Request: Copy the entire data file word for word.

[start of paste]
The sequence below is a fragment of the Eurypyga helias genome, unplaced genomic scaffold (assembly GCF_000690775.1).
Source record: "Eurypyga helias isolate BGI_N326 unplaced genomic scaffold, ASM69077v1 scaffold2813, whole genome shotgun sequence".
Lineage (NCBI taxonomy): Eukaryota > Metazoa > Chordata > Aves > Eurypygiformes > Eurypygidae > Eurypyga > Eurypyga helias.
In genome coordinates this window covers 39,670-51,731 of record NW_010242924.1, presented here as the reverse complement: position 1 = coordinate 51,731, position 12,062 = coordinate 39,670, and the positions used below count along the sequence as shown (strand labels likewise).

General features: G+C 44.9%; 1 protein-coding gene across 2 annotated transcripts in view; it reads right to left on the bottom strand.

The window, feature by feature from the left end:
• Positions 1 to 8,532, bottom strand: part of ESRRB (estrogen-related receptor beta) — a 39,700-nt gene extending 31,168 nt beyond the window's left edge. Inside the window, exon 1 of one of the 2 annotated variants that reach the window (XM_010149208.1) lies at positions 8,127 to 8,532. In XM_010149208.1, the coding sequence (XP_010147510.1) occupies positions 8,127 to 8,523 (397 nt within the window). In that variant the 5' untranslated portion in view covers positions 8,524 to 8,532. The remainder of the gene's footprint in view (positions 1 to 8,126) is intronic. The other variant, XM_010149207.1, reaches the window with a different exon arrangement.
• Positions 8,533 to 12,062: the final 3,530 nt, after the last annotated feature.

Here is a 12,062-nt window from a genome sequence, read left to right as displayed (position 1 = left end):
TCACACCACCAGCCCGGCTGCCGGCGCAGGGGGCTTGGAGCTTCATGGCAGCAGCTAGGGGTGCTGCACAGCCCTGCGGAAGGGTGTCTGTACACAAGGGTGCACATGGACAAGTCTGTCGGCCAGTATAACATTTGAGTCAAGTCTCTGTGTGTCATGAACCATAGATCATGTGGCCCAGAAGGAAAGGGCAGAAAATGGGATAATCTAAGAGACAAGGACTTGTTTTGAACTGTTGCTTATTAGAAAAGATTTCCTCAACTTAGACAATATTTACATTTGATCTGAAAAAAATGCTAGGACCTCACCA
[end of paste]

The sequence below is a fragment of the Eurypyga helias genome, unplaced genomic scaffold (assembly GCF_000690775.1).
Source record: "Eurypyga helias isolate BGI_N326 unplaced genomic scaffold, ASM69077v1 scaffold2813, whole genome shotgun sequence".
Lineage (NCBI taxonomy): Eukaryota > Metazoa > Chordata > Aves > Eurypygiformes > Eurypygidae > Eurypyga > Eurypyga helias.
In genome coordinates this window covers 39,670-51,731 of record NW_010242924.1, presented here as the reverse complement: position 1 = coordinate 51,731, position 12,062 = coordinate 39,670, and the positions used below count along the sequence as shown (strand labels likewise).

General features: G+C 44.9%; 1 protein-coding gene across 2 annotated transcripts in view; it reads right to left on the bottom strand.

The window, feature by feature from the left end:
• Positions 1 to 8,532, bottom strand: part of ESRRB (estrogen-related receptor beta) — a 39,700-nt gene extending 31,168 nt beyond the window's left edge. Inside the window, exon 1 of one of the 2 annotated variants that reach the window (XM_010149208.1) lies at positions 8,127 to 8,532. In XM_010149208.1, the coding sequence (XP_010147510.1) occupies positions 8,127 to 8,523 (397 nt within the window). In that variant the 5' untranslated portion in view covers positions 8,524 to 8,532. The remainder of the gene's footprint in view (positions 1 to 8,126) is intronic. The other variant, XM_010149207.1, reaches the window with a different exon arrangement.
• Positions 8,533 to 12,062: the final 3,530 nt, after the last annotated feature.

Here is a 12,062-nt window from a genome sequence, read left to right as displayed (position 1 = left end):
TCACACCACCAGCCCGGCTGCCGGCGCAGGGGGCTTGGAGCTTCATGGCAGCAGCTAGGGGTGCTGCACAGCCCTGCGGAAGGGTGTCTGTACACAAGGGTGCACATGGACAAGTCTGTCGGCCAGTATAACATTTGAGTCAAGTCTCTGTGTGTCATGAACCATAGATCATGTGGCCCAGAAGGAAAGGGCAGAAAATGGGATAATCTAAGAGACAAGGACTTGTTTTGAACTGTTGCTTATTAGAAAAGATTTCCTCAACTTAGACAATATTTACATTTGATCTGAAAAAAATGCTAGGACCTCACCA